In March 2017, the Organized Crime and Corruption Reporting Project revealed that British banks have processed more than £20 billion worth of dirty money.
Using anonymously owned UK companies, the banks were described as operating as a “global laundromat” that took predominately Russian funds and obscured their dubious origins from regulators.
While money laundering is nothing new, scandals like this serve as a stark reminder to accountants about how large and severe this type of fraud can become. In order to offer clients the best possible advice, financial professionals need to stay informed of the latest anti-money laundering guidance.
Know the law
In the UK, The Money Laundering Regulations 2007 outlines the measures that companies and sole traders must abide by to prevent money laundering. Under these regulations, any firm or individual providing audit, accountancy, tax, insolvency or related must register with an authorised body such as AAT for supervision and monitoring.
When assisting clients with compliance, it’s important that finance professionals understand that money laundering is not always easy to spot.
Sometimes, for instance, companies aren’t even aware they’re being made complicit in money laundering. Small businesses are often tricked into laundering money on behalf of overseas “investors”. Fraudsters convince victims that the money they’re transferring into their accounts is for “investments”.
“Those attempting to commit money laundering offences by using innocent businesses are becoming more sophisticated in their attempts and the methods they use,” says James Mitchell, senior client manager at Dennis & Turnbull. “More than ever, accountants need to be able to support clients and themselves by identifying risk areas and assessing their exposure to money laundering offences.”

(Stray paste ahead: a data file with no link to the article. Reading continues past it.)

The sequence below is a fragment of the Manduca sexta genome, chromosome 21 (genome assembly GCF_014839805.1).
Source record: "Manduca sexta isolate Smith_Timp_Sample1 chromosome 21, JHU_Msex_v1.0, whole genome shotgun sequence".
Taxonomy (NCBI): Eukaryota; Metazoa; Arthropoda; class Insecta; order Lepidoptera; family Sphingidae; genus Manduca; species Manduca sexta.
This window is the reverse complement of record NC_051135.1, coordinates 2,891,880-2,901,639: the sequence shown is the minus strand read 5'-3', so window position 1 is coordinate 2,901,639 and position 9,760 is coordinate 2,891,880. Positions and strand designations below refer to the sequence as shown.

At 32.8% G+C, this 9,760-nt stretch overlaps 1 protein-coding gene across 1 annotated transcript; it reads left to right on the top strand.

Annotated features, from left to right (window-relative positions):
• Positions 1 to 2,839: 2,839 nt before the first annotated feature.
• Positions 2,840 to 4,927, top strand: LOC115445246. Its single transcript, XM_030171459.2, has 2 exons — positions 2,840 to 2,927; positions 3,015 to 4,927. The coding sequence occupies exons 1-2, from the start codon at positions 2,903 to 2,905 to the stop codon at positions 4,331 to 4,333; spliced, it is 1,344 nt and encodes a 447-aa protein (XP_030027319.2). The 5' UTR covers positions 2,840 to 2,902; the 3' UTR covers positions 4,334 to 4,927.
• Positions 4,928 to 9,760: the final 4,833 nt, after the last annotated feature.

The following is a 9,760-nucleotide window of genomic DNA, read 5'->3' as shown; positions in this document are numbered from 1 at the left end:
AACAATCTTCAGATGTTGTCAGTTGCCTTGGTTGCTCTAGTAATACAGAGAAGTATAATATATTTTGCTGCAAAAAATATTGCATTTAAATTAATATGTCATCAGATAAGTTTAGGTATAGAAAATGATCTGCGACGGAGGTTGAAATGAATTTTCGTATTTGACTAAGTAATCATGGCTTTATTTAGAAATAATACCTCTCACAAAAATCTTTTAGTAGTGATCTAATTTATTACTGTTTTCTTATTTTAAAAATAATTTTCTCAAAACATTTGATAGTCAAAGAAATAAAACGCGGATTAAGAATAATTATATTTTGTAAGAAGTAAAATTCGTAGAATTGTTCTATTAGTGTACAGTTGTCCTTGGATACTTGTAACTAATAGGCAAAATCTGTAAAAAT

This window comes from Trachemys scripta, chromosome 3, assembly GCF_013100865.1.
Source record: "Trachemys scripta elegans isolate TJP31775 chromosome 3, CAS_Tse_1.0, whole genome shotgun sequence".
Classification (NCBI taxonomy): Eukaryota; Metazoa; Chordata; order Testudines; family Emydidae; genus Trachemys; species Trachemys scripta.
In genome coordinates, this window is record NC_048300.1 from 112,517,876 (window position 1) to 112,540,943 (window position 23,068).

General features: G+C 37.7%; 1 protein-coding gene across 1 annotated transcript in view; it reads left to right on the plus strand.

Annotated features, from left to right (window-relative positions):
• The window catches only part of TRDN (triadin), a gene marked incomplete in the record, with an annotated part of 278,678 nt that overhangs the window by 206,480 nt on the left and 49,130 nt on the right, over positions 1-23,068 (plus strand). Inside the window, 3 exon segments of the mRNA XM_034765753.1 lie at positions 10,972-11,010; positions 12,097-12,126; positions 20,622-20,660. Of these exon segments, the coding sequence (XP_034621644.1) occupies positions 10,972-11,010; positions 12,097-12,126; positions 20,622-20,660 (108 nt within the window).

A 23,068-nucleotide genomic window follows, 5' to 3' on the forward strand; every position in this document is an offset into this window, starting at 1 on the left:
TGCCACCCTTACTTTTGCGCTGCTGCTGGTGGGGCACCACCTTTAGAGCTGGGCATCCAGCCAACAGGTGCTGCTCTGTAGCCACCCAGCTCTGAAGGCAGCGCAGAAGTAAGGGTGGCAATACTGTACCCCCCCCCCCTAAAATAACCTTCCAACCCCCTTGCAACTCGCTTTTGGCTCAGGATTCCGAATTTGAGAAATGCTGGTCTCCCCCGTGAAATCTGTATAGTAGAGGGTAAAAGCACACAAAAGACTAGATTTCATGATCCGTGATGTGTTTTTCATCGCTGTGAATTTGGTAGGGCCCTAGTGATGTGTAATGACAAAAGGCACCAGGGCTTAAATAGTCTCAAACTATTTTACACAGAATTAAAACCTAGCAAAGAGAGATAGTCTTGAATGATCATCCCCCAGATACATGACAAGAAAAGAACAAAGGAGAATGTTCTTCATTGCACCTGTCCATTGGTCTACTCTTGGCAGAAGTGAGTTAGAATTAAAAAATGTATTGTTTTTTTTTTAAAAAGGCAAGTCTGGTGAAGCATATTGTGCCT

One of the ways accountancy firms can protect themselves is by producing a written anti-money laundering policy. These should contain the company’s procedures and risk assessments. Employees should have permanent access to it and must be aware of the penalties HMRC can impose for not abiding by the Money Laundering Regulations.
The first step to producing a written anti-money laundering policy is to perform a thorough risk assessment. Start by focusing on your clients, where they are based, how they behave and where their money comes from and goes to.
It’s important to make sure your clients are who they say they are by applying ‘customer due diligence’ measures. In practice, this means means verifying their name, residential address or date of birth, as well as checking their identity using a photograph on an official document. If the client is acting on behalf of someone else, you will also need to check the identity of the beneficial owner.
Be sure to store copies of all of the documents you check relating to your customer’s identity and financial transactions, as well as your risk assessments and a written copy of the company’s management processes.
“If a client has a history of frequently changing bookkeepers or accountants that could indicate that finance professionals need to be extra diligent,” says Farida Rahman-Wright, Professional Standard Manager at AAT. “It’s important to closely examine any unusual fees or movements of money. If the company carries a non-existent or satisfied debt that keeps showing as current on financial statements that could indicate that there is activity that needs to be flagged.”